- The Washington Times - Monday, November 7, 2005

Nejla Yatkin is a powerful, arresting figure onstage, a leading dancer on the local scene who performs increasingly all over the world. As a choreographer, she has given herself the role of a lifetime: a solo theater piece she calls “De/Reconstructing Mata Hari.”

At its premiere Saturday evening at Dance Place, she introduced a work that was a tour de force on many levels: in its vivid theatricality; its empathetic projection of the doomed life of the famous World War I spy; its spectacular dance passages; and its imaginative use of lighting, slide projections, costuming and musical accompaniment.

Miss Yatkin was involved with every aspect of the staging, from concept to text, costumes, video projection and lighting. She also had as collaborators Christian Davenport, Alison Ragland, Angela Chavez, Advanced Concepts and Catherine Eliot, who helped plan the exceptional lighting.

The other major player in this drama is a gleaming, billowing white spandex curtain that dominates the stage. It serves as dreamscape, as a womb, a shroud, a vast rolling wave that engulfs Mata Hari and hurls her forward, as a burial cloth and a tomb.

As the dance begins, Miss Yatkin as Mata Hari appears gowned extravagantly in an enormous belle epoque hat and a long white gown, its bodice tightly bound — emblematic of the restrictive society into which she was born. She addresses the audience — words are part of the mix, too: “The fabric is wondrous. The weight of the many yards keeps one from moving too quickly.”

Her movements are small and formal as she moves to the sounds of Debussey’s “Claire de Lune” against a collage of European buildings in the early 1900s. In her picturesque dress, she fits right into the scene.

Words projected on the background tell the story of Mata Hari’s life, of her marriage to a drunken husband, her abandonment, her escape to Paris and reinvention of herself as an exotic dancer. While this is going on, we see shimmering shadows, backlit behind the curtain, as Miss Yatkin changes costume.

She thrusts an arm through a hidden opening in the curtain; the arm slithers, waves and coils like a snake.

The huge draped curtain comes to life, and from its center, Miss Yatkin arises, in a jeweled bra, the white curtain draped from her hips like a giant skirt. Moving sensuously in deep backbends, she emerges out of the curtain’s folds in a gaudy Indian costume and performs a belly dance that sizzles with sensuality, with side-to-side head movements and undulating torso.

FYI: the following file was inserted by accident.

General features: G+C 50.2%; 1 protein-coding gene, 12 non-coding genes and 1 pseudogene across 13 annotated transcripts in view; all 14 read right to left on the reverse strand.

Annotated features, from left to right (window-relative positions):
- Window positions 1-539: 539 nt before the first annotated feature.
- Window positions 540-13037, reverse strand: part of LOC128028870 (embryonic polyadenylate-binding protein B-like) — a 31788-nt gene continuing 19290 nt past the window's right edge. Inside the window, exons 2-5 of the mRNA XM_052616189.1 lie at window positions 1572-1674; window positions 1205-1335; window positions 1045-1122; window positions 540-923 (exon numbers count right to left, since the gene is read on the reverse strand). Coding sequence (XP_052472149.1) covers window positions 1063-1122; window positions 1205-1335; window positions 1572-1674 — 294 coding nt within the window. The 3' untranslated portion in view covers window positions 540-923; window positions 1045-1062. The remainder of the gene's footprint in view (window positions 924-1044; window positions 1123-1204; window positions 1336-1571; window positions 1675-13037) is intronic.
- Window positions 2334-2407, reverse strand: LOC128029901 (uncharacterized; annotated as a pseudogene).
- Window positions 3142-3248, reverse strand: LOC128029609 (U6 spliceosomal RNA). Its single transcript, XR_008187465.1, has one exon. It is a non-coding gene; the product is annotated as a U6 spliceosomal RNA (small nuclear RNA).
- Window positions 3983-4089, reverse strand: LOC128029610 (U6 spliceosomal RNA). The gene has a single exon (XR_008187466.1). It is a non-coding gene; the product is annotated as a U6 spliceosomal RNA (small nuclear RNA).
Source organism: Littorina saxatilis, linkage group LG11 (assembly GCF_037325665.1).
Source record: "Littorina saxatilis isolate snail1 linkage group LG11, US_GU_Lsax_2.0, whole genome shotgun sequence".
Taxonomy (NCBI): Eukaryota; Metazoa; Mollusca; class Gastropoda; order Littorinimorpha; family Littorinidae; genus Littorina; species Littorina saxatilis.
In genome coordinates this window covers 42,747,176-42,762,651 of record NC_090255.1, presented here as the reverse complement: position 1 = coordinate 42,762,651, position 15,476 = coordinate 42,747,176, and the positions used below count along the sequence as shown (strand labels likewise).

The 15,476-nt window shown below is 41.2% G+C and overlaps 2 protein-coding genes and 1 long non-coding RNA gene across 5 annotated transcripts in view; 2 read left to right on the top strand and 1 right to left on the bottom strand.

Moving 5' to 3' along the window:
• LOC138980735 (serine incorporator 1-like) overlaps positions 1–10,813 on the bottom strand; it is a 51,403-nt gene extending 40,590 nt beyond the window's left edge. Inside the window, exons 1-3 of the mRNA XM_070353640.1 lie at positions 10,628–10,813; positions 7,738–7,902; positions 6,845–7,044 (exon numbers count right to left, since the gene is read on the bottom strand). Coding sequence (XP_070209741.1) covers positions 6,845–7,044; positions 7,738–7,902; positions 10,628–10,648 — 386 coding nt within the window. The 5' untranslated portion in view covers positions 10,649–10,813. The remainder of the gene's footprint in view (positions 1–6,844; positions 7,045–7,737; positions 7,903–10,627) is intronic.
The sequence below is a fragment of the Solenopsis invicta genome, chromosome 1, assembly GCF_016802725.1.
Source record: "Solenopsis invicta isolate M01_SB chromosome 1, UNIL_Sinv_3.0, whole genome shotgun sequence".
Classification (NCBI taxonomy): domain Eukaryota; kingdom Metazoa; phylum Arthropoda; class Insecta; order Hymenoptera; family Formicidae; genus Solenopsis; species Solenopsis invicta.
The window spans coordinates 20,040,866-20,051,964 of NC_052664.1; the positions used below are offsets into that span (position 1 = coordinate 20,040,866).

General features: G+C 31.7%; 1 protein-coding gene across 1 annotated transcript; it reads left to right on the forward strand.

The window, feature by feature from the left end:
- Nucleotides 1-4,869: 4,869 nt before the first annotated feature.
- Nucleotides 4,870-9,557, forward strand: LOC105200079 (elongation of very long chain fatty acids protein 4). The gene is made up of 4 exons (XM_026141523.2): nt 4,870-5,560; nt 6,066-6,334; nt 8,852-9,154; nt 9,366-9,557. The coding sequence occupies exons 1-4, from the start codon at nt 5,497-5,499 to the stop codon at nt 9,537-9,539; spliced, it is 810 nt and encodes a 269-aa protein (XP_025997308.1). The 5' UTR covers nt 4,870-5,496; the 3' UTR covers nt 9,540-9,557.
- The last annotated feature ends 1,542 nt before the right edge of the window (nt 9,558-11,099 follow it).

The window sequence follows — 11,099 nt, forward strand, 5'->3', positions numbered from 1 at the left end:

As World War I began, Mata Hari’s life spiraled downward; she was thrown in prison and convicted as a spy, which she may or may not have been.

This precipitates a searing solo with Miss Yatkin crawling out from under the curtain, flailing on the ground, her body wracked, before she disappears under the curtain that becomes her shroud.

Words are spoken that sound almost like a last interview before her death by firing squad: “If you had it to do over would you do it again?” “Absolutely,” she answers.

The white curtain flows across the stage, and Miss Yatkin plunges into its depths, falling back into its swirling folds, almost disappearing in its waves, rising up again, seemingly floating on its crest. The effect is magical, hallucinatory.

She leans against the elastic curtain, her body thrust forward like a figurehead on a ship’s prow, then gathers the material and winds it around her body, stretching within its confines in a way that recalls Martha Graham’s “Lamentation.” The drape totally encloses her, like a winding cloth.

Then there is darkness; church bells chime.

This is not the end, however; there is an epilogue. Weaving through this life of Mata Hari is Miss Yatkin’s own story — how she, living with her Turkish family in Germany, felt herself to be, like Mata Hari, an outsider. She spoke of how her journey through Mata Hari’s life had freed her own.

As intriguing as that revelation is, blending the two stories tends to shortchange both. For all its vibrant staging, Mata Hari’s plight doesn’t totally come alive, and Miss Yatkin’s story is so compelling it deserves a focus of its own. Also, gluing them together requires an overabundance of text.

Dance reasserted itself in Miss Yatkin’s epilogue. To the music of a Bach cello suite, she unleashed a soaring solo, joyous and unfettered, a remarkable affirmation of the strength and power of art.





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